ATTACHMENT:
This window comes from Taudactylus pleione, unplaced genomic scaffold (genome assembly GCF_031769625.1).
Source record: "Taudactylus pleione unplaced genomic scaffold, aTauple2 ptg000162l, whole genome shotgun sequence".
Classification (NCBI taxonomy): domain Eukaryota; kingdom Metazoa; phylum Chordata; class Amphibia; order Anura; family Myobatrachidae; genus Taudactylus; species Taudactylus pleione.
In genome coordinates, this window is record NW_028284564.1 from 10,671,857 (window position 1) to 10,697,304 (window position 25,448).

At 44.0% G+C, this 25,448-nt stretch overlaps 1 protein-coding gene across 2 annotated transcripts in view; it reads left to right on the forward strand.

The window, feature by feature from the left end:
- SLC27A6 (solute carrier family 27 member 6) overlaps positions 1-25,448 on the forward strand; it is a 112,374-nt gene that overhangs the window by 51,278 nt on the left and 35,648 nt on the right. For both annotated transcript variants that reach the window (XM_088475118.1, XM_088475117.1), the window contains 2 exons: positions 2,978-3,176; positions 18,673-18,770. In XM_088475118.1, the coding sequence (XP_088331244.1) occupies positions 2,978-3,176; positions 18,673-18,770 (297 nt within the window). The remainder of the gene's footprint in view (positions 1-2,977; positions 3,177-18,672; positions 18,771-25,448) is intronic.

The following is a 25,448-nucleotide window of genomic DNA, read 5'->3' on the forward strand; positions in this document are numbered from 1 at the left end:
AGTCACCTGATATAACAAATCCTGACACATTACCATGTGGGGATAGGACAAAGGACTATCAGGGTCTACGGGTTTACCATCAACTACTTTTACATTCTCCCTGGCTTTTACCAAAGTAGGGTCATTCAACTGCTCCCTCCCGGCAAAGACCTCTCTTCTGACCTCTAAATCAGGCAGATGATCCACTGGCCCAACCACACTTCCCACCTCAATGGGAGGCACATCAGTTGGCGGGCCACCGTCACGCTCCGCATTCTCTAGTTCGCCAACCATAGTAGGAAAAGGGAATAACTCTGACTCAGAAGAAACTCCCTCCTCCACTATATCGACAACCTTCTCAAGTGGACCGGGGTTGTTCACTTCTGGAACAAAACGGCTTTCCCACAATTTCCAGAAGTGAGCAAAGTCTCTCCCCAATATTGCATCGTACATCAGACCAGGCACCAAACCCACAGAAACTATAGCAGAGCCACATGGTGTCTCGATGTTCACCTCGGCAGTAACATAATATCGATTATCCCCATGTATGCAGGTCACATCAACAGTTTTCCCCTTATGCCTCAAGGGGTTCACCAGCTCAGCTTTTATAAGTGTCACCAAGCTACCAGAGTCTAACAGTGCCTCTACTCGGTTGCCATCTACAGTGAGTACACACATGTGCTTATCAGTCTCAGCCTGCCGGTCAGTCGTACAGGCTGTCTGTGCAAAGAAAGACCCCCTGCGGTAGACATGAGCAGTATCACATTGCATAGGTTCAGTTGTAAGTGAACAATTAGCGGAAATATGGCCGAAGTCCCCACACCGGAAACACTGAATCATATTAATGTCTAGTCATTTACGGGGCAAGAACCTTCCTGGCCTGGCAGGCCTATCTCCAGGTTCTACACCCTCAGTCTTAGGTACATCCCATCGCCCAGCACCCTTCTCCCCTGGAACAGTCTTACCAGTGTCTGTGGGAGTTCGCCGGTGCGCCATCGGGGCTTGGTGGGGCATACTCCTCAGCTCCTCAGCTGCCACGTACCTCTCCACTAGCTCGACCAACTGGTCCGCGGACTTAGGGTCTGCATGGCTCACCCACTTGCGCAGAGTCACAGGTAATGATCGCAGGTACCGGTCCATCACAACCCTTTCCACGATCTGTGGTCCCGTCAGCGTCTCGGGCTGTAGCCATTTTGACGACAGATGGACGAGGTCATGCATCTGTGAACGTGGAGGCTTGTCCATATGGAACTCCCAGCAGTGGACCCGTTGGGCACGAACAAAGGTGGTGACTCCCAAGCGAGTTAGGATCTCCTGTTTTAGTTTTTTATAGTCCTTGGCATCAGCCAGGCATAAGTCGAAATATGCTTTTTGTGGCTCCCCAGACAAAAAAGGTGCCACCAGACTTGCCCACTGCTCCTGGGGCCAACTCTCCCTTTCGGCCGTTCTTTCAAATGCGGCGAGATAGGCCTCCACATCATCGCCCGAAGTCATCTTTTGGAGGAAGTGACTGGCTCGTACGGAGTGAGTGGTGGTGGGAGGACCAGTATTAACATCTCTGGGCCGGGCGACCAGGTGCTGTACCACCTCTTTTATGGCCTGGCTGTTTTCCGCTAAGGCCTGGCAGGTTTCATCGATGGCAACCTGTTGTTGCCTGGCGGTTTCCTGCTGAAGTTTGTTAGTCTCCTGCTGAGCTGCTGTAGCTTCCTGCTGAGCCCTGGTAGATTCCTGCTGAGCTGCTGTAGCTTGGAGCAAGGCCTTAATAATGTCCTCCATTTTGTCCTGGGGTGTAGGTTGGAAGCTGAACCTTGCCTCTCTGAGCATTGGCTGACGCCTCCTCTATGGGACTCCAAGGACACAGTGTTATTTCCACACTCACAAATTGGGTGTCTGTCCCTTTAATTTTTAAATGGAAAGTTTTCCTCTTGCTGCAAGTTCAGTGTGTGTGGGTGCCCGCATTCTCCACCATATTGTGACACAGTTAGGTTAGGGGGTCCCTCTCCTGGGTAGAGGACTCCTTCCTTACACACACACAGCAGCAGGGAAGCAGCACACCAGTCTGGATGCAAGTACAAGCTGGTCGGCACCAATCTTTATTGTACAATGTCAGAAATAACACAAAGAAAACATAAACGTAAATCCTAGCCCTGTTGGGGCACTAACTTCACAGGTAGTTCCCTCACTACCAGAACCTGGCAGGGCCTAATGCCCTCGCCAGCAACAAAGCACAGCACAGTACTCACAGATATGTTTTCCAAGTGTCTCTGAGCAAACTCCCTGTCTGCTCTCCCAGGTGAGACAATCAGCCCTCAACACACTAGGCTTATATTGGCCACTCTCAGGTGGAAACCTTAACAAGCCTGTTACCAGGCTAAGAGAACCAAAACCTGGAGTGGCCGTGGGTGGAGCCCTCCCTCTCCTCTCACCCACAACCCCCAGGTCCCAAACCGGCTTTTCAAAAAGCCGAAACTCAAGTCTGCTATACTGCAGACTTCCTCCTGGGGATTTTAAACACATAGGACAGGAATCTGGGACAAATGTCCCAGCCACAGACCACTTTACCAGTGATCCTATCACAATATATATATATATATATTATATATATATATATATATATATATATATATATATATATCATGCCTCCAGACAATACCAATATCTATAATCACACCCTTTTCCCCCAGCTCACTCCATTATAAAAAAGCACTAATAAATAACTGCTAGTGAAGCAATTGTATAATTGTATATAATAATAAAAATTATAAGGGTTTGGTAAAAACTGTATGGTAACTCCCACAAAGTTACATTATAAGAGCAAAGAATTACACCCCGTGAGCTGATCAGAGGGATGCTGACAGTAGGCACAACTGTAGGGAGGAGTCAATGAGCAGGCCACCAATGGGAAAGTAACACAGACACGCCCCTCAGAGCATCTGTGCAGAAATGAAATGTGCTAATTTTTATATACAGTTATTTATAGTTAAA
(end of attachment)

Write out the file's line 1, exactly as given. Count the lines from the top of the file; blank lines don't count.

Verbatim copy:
This window comes from Taudactylus pleione, unplaced genomic scaffold (genome assembly GCF_031769625.1).